A lesbian business owner has given financial support to the owners of a pizzeria in Indiana which was forced to close temporarily because its owners said they would decline to cater for same-sex weddings.
Courtney Hoffman has joined thousands in giving money to Memories Pizza, saying she fully supports the owners’ right to run their business according to their beliefs.
Writing on the ‘Go Fund Me’ webpage, she said: “As a member of the gay community, I would like to apologize for the mean-spirited attacks on you and your business.
“I know many gay individuals who fully support your right to stand up for your beliefs and run your business according to those beliefs. We are outraged at the level of hate and intolerance that has been directed at you and I sincerely hope that you are able to rebuild.”
Co-owner of Memories Pizza Crystal O’Connor had told a local TV station that she supports Indiana’s religious freedom law and would happily serve a gay couple but would decline to provide food for a same-sex wedding.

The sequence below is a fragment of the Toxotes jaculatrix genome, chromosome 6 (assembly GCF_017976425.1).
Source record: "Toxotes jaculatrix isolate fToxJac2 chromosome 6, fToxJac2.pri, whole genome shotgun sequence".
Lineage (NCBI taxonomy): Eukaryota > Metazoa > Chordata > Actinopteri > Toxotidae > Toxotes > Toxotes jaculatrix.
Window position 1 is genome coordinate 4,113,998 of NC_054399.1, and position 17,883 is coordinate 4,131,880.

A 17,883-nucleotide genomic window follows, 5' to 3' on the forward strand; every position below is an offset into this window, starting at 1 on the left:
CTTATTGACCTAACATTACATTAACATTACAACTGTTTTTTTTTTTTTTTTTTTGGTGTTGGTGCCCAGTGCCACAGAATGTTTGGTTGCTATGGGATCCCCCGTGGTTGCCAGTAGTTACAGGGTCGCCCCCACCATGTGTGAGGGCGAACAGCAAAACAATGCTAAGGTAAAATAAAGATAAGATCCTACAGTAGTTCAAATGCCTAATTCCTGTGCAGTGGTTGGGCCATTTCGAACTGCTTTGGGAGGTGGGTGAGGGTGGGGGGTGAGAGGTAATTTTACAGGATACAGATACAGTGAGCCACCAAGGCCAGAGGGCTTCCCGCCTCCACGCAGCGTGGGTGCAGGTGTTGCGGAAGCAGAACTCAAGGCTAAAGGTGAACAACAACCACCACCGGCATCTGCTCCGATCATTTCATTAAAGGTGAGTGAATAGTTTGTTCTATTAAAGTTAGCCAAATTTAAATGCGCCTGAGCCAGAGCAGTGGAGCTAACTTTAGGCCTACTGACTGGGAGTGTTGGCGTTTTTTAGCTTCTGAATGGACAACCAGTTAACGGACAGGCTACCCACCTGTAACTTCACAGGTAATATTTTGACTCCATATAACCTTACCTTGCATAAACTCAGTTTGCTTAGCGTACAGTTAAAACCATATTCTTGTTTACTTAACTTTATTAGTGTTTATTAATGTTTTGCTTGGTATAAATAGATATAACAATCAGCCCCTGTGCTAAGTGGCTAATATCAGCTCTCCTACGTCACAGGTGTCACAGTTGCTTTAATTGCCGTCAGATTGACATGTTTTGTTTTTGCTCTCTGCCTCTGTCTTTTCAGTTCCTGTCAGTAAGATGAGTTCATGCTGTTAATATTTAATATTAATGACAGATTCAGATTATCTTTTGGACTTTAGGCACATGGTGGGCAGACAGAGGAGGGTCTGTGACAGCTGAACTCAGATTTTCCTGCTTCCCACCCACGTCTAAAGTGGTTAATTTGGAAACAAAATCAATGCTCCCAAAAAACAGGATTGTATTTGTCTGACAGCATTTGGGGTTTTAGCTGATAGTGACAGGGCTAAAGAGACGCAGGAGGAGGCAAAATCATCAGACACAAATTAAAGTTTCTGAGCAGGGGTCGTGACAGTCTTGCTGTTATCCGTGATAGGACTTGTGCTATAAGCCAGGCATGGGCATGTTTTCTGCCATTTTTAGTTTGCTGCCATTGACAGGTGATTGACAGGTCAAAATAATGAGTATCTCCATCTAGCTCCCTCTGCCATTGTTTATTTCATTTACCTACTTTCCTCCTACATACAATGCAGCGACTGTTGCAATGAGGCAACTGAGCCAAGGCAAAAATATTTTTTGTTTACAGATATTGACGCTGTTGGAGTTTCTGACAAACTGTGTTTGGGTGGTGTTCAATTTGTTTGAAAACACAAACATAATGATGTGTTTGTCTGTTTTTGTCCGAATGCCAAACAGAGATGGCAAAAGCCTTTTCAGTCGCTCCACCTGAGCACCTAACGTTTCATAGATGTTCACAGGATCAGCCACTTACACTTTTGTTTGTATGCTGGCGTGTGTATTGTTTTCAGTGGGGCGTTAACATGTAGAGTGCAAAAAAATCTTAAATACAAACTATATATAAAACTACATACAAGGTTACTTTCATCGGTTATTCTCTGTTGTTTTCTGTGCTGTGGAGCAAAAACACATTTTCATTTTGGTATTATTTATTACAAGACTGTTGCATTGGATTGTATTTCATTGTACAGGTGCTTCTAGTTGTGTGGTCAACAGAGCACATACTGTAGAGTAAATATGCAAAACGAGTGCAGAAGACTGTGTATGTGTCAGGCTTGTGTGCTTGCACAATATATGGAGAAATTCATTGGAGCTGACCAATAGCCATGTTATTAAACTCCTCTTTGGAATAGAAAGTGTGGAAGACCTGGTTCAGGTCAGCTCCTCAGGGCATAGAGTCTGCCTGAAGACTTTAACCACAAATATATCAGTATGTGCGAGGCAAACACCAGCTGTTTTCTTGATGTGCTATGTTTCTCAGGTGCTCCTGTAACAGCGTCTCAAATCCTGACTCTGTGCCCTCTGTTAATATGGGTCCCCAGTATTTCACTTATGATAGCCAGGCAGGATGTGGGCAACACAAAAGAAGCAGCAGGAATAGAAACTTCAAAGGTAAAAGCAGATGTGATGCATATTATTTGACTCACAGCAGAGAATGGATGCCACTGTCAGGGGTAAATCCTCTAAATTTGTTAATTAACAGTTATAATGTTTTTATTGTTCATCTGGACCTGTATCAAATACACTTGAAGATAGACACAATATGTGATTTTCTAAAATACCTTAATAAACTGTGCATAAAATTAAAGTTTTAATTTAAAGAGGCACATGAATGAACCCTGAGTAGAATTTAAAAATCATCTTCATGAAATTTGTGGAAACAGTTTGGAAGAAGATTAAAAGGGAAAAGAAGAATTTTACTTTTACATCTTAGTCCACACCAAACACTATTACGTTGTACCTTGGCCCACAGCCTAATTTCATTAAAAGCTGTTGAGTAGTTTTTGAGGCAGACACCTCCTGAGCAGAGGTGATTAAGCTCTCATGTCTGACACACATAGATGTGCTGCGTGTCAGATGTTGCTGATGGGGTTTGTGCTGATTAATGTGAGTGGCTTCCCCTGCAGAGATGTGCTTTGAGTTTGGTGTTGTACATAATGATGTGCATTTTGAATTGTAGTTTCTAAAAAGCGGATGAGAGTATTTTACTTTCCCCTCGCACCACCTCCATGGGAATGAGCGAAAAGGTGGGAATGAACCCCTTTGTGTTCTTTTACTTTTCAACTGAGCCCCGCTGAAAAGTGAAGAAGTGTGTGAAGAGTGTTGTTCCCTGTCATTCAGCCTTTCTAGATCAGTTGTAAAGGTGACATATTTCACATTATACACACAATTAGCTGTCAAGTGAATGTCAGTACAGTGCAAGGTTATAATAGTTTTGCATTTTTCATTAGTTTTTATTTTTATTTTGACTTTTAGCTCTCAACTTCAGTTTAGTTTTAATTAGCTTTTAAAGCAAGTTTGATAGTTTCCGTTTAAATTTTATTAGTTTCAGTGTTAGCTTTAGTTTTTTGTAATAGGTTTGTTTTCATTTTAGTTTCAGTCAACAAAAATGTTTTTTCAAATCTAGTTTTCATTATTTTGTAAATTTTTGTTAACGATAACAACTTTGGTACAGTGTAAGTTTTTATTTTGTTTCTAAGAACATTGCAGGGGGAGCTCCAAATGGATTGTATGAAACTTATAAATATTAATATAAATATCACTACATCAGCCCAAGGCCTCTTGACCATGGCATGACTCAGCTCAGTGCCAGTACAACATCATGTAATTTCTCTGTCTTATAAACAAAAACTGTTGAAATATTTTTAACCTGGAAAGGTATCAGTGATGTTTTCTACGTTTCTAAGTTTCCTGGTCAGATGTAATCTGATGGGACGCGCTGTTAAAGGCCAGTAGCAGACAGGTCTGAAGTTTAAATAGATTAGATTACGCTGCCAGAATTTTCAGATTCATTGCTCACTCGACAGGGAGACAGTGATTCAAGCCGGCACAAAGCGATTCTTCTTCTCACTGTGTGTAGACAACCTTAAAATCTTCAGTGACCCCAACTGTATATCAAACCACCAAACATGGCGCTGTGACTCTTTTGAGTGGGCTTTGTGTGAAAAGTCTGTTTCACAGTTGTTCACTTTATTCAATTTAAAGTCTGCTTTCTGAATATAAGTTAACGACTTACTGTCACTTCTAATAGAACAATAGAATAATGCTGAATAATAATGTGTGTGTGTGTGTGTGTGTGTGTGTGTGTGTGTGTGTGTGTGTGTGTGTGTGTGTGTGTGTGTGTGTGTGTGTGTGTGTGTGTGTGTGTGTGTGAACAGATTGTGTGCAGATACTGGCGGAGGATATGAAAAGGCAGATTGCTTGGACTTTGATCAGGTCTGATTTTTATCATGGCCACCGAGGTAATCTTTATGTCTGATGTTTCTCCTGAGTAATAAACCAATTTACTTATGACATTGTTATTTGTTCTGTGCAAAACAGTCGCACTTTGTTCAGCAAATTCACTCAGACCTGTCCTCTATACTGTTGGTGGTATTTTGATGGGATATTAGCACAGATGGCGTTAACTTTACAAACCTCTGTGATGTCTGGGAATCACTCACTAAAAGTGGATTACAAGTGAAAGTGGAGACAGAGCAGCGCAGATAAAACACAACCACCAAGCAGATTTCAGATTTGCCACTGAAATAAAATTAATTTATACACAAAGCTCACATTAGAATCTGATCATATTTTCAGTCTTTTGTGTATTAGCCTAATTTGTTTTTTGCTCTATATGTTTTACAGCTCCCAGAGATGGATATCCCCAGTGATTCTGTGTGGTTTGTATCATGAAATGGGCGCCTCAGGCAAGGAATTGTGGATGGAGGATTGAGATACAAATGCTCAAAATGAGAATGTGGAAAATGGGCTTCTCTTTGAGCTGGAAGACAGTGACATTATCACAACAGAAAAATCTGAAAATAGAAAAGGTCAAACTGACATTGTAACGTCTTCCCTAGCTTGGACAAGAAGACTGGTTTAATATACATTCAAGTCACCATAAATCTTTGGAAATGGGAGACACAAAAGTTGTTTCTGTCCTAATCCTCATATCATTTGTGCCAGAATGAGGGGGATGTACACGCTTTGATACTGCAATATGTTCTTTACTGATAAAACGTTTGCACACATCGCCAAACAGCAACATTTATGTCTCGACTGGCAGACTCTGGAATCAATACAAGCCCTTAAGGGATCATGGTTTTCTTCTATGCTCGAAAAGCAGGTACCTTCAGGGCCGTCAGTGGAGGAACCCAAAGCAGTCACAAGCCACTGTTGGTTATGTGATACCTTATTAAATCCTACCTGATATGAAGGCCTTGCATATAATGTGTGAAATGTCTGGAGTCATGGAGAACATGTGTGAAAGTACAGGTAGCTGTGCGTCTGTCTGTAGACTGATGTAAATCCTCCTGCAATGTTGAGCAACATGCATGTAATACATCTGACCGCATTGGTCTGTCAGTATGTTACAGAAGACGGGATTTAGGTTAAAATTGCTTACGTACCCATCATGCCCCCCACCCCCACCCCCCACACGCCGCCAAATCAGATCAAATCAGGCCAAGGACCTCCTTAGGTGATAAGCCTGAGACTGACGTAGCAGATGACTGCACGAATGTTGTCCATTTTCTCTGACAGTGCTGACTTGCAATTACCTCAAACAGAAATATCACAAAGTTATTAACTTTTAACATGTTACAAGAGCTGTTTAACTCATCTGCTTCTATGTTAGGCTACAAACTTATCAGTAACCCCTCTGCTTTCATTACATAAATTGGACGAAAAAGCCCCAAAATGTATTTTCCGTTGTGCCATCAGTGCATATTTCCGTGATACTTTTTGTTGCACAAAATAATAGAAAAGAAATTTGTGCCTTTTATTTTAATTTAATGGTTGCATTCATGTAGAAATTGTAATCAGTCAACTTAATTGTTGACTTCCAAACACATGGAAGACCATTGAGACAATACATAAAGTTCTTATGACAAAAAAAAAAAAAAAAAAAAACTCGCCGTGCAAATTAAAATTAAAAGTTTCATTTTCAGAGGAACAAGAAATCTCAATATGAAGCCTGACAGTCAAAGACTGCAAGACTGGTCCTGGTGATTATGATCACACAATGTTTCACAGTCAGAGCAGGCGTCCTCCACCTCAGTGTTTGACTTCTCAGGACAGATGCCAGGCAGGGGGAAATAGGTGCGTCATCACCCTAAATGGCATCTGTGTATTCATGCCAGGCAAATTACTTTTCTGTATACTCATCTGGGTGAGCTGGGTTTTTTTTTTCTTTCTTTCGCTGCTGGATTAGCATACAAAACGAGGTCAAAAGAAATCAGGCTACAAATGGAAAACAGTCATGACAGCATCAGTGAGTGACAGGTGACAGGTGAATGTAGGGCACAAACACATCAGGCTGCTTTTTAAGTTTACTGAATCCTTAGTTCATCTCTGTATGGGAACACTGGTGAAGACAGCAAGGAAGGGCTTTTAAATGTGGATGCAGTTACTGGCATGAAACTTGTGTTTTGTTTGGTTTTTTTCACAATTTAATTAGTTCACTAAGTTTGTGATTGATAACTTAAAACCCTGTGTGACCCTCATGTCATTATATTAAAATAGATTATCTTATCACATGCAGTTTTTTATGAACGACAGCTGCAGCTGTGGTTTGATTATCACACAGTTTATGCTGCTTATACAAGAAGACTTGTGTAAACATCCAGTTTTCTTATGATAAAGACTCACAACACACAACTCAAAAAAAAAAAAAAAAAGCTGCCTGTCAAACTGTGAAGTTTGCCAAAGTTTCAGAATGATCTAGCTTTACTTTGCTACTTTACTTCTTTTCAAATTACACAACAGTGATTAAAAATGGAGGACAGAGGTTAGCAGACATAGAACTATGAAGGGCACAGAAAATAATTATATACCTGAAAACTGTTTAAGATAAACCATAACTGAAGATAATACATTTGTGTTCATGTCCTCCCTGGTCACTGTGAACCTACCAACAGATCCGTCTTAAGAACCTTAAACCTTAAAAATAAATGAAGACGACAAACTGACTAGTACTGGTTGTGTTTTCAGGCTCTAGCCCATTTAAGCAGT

The family-owned business was then forced to close after they received arson threats, death threats, and highly critical online reviews, despite never actually being asked to cater for a gay wedding.
Courtney Hoffman runs a popcorn stand with her girlfriend, and pointed out that they would decline to set up at an “anti-gay marriage rally”.
She has received a number of critical comments online for her donation, with many accusing her of being a “traitor” or “self-hating”.
Close to $850,000 in donations have poured in for Memories Pizza, which has now reopened.
Misunderstanding and confusion
The religious freedom law has now been changed following a campaign by gay rights campaigners, celebrities and businesses.
Ahead of the amendment, state governor Mike Pence said there had been “misunderstanding and confusion and mischaracterization of this law”, confirming that he ‘abhors’ discrimination.
The aim of the legislation had been to ensure that a person’s right to exercise their religion was not substantially burdened by the state, especially in light of the US Supreme Court last year allowing gay marriage in Indiana.
But last week, Pence signed a revised version of the Religious Freedom Restoration Act, which pro-family groups have warned could result in Christians being forced to provide services for same-sex weddings.